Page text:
Once you’ve arrived in Sao Paulo and you’ve recovered from the shock of the size of the head on your beer, you’re probably going to start to feel a bit peckish. Depending on where you chose to buy your beer there may be several options available to you. You may have chosen a restaurant for your beer in which case you’re probably sorted already depending on the type of cuisine you’ve selected. Bars do a range of food depending on the level of poshness but unlike the UK where beer it typically limited to pubs and restaurants there are a range of alternatives for beer drinking in Sao Paulo.
1. The Padaria
Essentially a bakery but the padaria is much much more. It’s the place you can go for your morning coffee, pre sugared (cafe puro if you want black or cafe pingado if you want it with milk). They also have a range of ‘salgados’ (savouries) ranging from coxinhas (pron. kosh-ee-nya – chicken surrounded by dough in covered in breadcrumbs) to pao de queijo (cheesy bread).
Any time between 07:30 and 10:00 depending on the quality of the padaria, it’ll start serving beer. Beer is available in cans (latinhas – pron. la-chee-nyas) or in pint bottles (garrafas – pron. ga-ha-faz). Beware – despite it’s name a ‘long neck’ is actually a little bottle (about 330ml). There is usually a range to choose from, it’s all fizzy lager but Original, Serra Malte or Heineken probably has the most taste but on a hot day even the bog standard Skol or Brahma can be refreshing. Bohemia is usually marginally more expensive but there’s little difference taste wise.
Throughout the day many padarias also become restaurants serving a wide range of food nd some even have buffets that charge by the kilo. You select the food you want, then your plate is weighed and you pay for the amount you have selected.
After about 6pm many padarias also serve pizza by the slice and they have a range of baked and dairy products you can buy to take away.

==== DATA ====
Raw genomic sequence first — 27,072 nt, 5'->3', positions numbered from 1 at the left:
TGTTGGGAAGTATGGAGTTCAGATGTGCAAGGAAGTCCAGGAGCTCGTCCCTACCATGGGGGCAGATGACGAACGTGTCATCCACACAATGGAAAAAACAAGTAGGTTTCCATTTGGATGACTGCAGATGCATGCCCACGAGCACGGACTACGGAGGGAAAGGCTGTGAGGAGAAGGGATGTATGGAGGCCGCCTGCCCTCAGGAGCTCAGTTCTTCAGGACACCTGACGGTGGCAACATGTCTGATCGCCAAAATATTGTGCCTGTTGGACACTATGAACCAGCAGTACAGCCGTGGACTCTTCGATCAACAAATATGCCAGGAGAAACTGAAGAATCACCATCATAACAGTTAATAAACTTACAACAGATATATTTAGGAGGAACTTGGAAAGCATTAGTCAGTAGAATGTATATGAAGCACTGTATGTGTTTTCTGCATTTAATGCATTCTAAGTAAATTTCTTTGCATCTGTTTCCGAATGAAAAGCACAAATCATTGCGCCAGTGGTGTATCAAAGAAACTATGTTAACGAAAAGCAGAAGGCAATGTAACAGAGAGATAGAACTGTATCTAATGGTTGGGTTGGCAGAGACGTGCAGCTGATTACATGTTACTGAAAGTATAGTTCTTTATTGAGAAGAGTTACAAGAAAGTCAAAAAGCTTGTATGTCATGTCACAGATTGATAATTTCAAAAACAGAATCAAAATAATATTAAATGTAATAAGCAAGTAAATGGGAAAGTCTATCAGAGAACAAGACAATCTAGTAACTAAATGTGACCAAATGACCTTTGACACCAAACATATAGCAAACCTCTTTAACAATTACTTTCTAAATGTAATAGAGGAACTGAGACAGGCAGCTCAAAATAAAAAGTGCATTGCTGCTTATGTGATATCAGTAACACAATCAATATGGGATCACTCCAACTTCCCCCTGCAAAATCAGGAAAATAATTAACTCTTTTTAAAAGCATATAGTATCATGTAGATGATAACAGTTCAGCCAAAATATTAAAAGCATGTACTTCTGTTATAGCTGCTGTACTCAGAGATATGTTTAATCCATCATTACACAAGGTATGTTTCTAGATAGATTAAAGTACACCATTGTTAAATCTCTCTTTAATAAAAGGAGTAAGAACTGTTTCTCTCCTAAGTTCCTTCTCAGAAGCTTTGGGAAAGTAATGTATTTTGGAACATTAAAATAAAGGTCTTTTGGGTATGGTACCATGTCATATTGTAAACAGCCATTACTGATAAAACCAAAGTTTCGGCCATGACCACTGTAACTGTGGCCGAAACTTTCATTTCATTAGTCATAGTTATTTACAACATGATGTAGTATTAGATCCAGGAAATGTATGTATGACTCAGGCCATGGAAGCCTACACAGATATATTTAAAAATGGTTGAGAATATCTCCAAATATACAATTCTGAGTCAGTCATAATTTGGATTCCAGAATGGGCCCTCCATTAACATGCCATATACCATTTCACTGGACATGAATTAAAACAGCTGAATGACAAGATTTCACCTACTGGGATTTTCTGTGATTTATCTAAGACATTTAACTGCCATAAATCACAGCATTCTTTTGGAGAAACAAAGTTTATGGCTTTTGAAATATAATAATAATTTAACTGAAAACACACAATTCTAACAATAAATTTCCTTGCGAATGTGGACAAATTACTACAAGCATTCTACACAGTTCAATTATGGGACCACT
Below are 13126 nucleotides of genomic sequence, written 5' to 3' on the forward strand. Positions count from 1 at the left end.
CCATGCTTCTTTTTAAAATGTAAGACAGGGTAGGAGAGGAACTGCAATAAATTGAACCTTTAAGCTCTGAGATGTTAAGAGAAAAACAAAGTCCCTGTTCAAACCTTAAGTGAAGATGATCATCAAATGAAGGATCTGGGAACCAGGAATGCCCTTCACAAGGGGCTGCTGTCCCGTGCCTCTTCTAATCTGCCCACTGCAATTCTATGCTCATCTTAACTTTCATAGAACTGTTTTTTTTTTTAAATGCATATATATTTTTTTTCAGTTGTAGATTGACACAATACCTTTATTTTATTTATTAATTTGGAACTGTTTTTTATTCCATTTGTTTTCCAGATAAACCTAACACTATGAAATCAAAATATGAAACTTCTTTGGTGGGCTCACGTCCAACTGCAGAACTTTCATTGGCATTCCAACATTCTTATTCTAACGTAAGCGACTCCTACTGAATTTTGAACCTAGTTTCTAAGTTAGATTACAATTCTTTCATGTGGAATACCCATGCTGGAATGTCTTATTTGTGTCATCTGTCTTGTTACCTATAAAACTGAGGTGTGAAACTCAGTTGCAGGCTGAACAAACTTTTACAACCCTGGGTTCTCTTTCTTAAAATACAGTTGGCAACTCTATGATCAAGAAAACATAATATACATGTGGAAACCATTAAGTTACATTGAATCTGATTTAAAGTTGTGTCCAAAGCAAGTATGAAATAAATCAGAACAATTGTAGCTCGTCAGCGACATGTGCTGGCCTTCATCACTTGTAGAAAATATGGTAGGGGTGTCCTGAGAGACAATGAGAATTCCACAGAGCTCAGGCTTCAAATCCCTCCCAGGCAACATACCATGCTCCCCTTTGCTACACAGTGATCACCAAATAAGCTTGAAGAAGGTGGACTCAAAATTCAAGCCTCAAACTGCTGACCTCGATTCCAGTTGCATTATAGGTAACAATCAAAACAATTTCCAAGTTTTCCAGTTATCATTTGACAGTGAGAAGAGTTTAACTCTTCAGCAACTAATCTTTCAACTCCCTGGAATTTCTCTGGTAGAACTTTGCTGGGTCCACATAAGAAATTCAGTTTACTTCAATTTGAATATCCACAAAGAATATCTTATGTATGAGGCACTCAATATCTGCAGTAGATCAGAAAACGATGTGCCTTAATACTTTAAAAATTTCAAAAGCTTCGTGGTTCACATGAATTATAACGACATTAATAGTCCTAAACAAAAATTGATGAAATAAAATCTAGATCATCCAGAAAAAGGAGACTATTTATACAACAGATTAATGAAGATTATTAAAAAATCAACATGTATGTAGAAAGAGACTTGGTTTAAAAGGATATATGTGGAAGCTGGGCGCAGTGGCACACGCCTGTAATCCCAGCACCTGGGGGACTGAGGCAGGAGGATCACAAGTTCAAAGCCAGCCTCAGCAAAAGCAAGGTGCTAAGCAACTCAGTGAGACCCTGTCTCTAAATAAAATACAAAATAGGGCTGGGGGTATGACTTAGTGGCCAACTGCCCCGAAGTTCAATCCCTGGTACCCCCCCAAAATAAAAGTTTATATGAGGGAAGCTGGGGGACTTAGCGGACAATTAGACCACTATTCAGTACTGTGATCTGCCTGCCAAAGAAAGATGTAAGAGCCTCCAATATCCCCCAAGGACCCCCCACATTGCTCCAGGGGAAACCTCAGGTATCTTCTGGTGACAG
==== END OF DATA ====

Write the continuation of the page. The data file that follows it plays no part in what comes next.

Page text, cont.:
2. The Boteco
The boteco is a bar/cafe which has many of the features of a padaria but without the large range of bread products and food choices. The quality of a boteco varies considerably from very chic and very expensive to very filthy and cheap. The toilets in the latter variety are an experience in themselves. The food choices in a boteco are often more limited but usually include salgados and sometimes, in the posher types, a wider variety of food. The beer options are usually the same as a padaria but the more posh botecos may offer a selection of bottled beers from around the world.
3. The Feira
If you are lucky enough to go to a Sao Paulo street market then as well as enjoying the wide range of fruit and vegetables, make sure you try pastel, deep fried pastry filled with cheese or meat. Near to a pastel stall is usually someone selling caldo de cana, juice made from sugar cane which is very sweet and very delicious.
4. The lanchonete
A lanchonete is a cafe, halfway between a boteco and a restaurant. A popular dish is the ‘prato feito’ which normally consists of rice, beans (the south american kind, definitely not baked) and some kind of meat. On Wednesdays and Saturdays they normally do feijoada (pron. fey-jwa-da) which is beans mixed in with bits of pork. Fridays they’ll probably do fish.
5. The restaurant
If you want to go for a sit down meal there is a large range of Italian, Chinese, and Japanese restaurants. The best place for the last two is probably Liberdade which is where you’ll find a wide range of asian restaurants and a few karaoke bars.
6. A Curry
OK so there are some restaurants near the centre which will offer you what they think is a curry but if you want a decent curry you’ll need to get the metro south to Santa Cruz and go to Samosa and Company where you’ll find the best curry in Sao Paulo. Trust me.
p.s. My mate Pete also recommends Tandoori. Going to check it out asap. yum yum